Sigiriya (Lion's rock) is an ancient rock fortress and palace ruin situated in the central Matale District of Sri Lanka, surrounded by the remains of an extensive network of gardens, reservoirs, and other structures. A popular tourist destination, Sigiriya is also renowned for its ancient paintings (frescos), which are reminiscent of the Ajanta Caves of India. The Sigiriya was built during the reign of King Kassapa I (AD 477 – 495), and it is one of the seven World Heritage Sites of Sri Lanka
Sigiriya may have been inhabited through prehistoric times. It was used as a rock-shelter mountain monastery from about the 5th century BC, with caves prepared and donated by devotees to the Buddhist Sangha. The garden and palace were built by King Kasyapa. Following King Kasyapa's death, it was again a monastery complex up to about the 14th century, after which it was abandoned. . The Sigiri inscriptions were deciphered by the archaeologist Senarath Paranavithana in his renowned two-volume work, published by Oxford, Sigiri Graffiti. He also wrote the popular book "Story of Sigiriya".
The Mahavamsa, the ancient historical record of Sri Lanka, describes King Kasyapa as the son of King Dhatusena. Kasyapa murdered his father by walling him alive and then usurping the throne which rightfully belonged to his brother Mogallana, Dhatusena's son by the true queen. Mogallana fled to India to escape being assassinated by Kasyapa but vowed revenge. In India he raised an army with the intention of returning and retaking the throne of Sri Lanka which he considered was rightfully his. Knowing the inevitable return of Mogallana, Kasyapa is said to have built his palace on the summit of Sigiriya as a fortress and pleasure palace. Mogallana finally arrived and declared war. During the battle Kasyapa's armies abandoned him and he committed suicide by falling on his sword. Chronicles and lore say that the battle-elephant on which Kasyapa was mounted changed course to take a strategic advantage, but the army misinterpreted the movement as the King having opted to retreat, prompting the army to abandon the king altogether. It is said that being too proud to be surrendered he took his dagger from the waist band, cut his throat, raised the dagger proudly, sheathed it and fell dead. Moggallana returned the capital to Anuradapura, converting Sigiriya into a monastery complex.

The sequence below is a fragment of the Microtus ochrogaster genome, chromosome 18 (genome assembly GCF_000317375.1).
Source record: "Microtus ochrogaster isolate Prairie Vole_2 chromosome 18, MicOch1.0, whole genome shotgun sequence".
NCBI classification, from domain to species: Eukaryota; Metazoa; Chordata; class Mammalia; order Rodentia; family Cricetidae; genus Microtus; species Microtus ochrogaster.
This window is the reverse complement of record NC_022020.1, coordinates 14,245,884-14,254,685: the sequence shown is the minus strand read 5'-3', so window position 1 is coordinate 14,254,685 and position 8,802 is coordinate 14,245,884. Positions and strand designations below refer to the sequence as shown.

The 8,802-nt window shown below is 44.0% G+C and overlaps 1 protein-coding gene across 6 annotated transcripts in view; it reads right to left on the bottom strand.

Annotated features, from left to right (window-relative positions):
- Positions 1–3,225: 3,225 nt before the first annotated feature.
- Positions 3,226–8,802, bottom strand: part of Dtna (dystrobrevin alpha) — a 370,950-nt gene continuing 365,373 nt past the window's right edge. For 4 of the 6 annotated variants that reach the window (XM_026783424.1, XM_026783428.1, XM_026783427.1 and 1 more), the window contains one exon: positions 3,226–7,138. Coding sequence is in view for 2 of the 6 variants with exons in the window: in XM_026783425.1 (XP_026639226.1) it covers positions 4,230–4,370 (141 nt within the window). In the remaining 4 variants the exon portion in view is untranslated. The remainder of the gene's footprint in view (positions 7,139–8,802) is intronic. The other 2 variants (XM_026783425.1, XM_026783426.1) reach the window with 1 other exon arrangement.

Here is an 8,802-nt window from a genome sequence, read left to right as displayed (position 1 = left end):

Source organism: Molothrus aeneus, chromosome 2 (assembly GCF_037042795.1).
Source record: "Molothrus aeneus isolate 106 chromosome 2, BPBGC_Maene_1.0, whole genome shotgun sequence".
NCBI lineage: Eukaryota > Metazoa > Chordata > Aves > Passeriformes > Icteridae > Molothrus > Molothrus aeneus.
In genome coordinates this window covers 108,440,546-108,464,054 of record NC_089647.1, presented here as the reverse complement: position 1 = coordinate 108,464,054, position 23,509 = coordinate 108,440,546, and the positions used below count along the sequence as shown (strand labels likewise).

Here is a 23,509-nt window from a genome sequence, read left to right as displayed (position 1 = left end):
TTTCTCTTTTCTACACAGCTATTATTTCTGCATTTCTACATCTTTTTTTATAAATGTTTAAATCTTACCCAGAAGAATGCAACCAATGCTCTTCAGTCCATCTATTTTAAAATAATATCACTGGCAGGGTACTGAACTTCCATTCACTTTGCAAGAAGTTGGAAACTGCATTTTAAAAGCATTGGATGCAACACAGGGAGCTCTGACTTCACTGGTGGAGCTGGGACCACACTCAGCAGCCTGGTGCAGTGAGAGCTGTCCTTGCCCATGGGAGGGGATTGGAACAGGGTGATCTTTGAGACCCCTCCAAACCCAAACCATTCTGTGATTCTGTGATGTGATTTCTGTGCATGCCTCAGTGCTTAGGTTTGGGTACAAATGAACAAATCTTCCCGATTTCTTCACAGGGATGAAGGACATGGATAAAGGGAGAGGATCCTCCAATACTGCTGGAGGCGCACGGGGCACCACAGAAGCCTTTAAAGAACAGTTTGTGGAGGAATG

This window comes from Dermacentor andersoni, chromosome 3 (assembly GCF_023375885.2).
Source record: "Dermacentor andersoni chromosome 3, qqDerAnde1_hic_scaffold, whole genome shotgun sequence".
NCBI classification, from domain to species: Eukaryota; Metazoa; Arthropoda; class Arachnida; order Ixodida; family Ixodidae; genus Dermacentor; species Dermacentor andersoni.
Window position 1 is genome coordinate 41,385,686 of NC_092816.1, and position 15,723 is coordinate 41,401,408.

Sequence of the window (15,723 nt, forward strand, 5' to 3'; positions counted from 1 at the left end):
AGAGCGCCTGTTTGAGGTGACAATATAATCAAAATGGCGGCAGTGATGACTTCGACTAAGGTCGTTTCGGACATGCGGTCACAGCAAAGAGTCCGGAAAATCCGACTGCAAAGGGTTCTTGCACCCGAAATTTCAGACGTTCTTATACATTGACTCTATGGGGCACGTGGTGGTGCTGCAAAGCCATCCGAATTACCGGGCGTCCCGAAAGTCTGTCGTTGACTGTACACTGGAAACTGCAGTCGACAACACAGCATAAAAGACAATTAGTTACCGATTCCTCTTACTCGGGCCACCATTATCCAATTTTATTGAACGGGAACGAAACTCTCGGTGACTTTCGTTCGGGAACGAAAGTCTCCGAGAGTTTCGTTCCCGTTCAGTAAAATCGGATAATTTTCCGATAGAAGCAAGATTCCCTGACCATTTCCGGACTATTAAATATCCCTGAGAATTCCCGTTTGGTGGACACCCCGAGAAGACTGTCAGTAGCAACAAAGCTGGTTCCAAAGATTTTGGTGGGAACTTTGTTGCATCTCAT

Alternative stories have the primary builder of Sigiriya as King Dhatusena, with Kasyapa finishing the work in honour of his father. Still other stories have Kasyapa as a playboy king, with Sigiriya a pleasure palace. Even Kasyapa's eventual fate is mutable. In some versions he is assassinated by poison administered by a concubine. In others he cuts his own throat when isolated in his final battle. Still further interpretations have the site as the work of a Buddhist community, with no military function at all. This site may have been important in the competition between the Mahayana and Theravada Buddhist traditions in ancient Sri Lanka.
Sigiriya consists of an ancient castle built by King Kasyapa during the 5th century AD. The Sigiriya site has the remains of an upper palace sited on the flat top of the rock, a mid-level terrace that includes the Lion Gate and the mirror wall with its frescoes, the lower palace that clings to the slopes below the rock, and the moats, walls and gardens that extend for some hundreds of metres out from the base of the rock.
The site is both a palace and fortress. Despite its age, the splendour of the palace still furnishes a stunning insight into the ingenuity and creativity of its builders. The upper palace on the top of the rock includes cisterns cut into the rock that still retain water. The moats and walls that surround the lower palace are still exquisitely beautiful.
Recommended review time for sightseeing: 2 h 30 m
a must - see
should go with a guide otherwise the beauty and intricacies of this place may be lost on you